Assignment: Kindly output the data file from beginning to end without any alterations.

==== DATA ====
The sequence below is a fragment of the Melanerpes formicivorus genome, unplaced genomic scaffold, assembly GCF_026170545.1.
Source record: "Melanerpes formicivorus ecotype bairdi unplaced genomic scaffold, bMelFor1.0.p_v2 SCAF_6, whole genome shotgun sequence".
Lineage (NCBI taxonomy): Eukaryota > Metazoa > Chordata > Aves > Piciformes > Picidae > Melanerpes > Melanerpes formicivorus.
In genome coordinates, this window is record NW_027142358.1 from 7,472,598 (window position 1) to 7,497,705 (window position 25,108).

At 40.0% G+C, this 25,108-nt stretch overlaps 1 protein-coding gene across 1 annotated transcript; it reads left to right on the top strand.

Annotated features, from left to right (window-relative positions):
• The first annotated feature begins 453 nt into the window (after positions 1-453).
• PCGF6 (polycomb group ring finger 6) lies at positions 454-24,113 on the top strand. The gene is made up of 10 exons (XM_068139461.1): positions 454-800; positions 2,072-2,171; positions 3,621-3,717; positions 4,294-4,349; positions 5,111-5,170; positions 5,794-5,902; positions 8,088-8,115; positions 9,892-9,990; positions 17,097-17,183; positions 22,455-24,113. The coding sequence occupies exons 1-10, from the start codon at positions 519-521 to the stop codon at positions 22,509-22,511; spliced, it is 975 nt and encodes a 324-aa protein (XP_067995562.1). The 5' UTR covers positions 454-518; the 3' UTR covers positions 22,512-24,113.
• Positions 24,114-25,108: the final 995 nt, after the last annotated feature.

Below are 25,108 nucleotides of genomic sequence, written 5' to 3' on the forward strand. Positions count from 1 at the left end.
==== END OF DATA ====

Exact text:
The sequence below is a fragment of the Melanerpes formicivorus genome, unplaced genomic scaffold, assembly GCF_026170545.1.
Source record: "Melanerpes formicivorus ecotype bairdi unplaced genomic scaffold, bMelFor1.0.p_v2 SCAF_6, whole genome shotgun sequence".
Lineage (NCBI taxonomy): Eukaryota > Metazoa > Chordata > Aves > Piciformes > Picidae > Melanerpes > Melanerpes formicivorus.
In genome coordinates, this window is record NW_027142358.1 from 7,472,598 (window position 1) to 7,497,705 (window position 25,108).

At 40.0% G+C, this 25,108-nt stretch overlaps 1 protein-coding gene across 1 annotated transcript; it reads left to right on the top strand.

Annotated features, from left to right (window-relative positions):
• The first annotated feature begins 453 nt into the window (after positions 1-453).
• PCGF6 (polycomb group ring finger 6) lies at positions 454-24,113 on the top strand. The gene is made up of 10 exons (XM_068139461.1): positions 454-800; positions 2,072-2,171; positions 3,621-3,717; positions 4,294-4,349; positions 5,111-5,170; positions 5,794-5,902; positions 8,088-8,115; positions 9,892-9,990; positions 17,097-17,183; positions 22,455-24,113. The coding sequence occupies exons 1-10, from the start codon at positions 519-521 to the stop codon at positions 22,509-22,511; spliced, it is 975 nt and encodes a 324-aa protein (XP_067995562.1). The 5' UTR covers positions 454-518; the 3' UTR covers positions 22,512-24,113.
• Positions 24,114-25,108: the final 995 nt, after the last annotated feature.

Below are 25,108 nucleotides of genomic sequence, written 5' to 3' on the forward strand. Positions count from 1 at the left end.